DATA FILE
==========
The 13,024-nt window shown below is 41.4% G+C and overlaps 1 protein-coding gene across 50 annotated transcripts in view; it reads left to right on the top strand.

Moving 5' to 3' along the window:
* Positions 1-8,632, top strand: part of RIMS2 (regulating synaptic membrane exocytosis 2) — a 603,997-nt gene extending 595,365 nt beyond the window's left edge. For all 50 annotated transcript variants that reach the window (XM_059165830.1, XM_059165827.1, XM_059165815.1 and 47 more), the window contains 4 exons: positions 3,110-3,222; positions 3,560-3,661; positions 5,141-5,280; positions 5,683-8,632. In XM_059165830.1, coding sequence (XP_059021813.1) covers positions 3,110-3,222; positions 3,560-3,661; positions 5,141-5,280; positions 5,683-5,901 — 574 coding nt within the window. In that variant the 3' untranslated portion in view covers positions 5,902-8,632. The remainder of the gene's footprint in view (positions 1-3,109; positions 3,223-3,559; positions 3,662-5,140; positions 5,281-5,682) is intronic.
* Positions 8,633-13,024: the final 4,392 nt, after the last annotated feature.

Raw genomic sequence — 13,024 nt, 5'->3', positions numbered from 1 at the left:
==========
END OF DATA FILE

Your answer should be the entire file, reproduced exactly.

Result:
The 13,024-nt window shown below is 41.4% G+C and overlaps 1 protein-coding gene across 50 annotated transcripts in view; it reads left to right on the top strand.

Moving 5' to 3' along the window:
* Positions 1-8,632, top strand: part of RIMS2 (regulating synaptic membrane exocytosis 2) — a 603,997-nt gene extending 595,365 nt beyond the window's left edge. For all 50 annotated transcript variants that reach the window (XM_059165830.1, XM_059165827.1, XM_059165815.1 and 47 more), the window contains 4 exons: positions 3,110-3,222; positions 3,560-3,661; positions 5,141-5,280; positions 5,683-8,632. In XM_059165830.1, coding sequence (XP_059021813.1) covers positions 3,110-3,222; positions 3,560-3,661; positions 5,141-5,280; positions 5,683-5,901 — 574 coding nt within the window. In that variant the 3' untranslated portion in view covers positions 5,902-8,632. The remainder of the gene's footprint in view (positions 1-3,109; positions 3,223-3,559; positions 3,662-5,140; positions 5,281-5,682) is intronic.
* Positions 8,633-13,024: the final 4,392 nt, after the last annotated feature.

Raw genomic sequence — 13,024 nt, 5'->3', positions numbered from 1 at the left: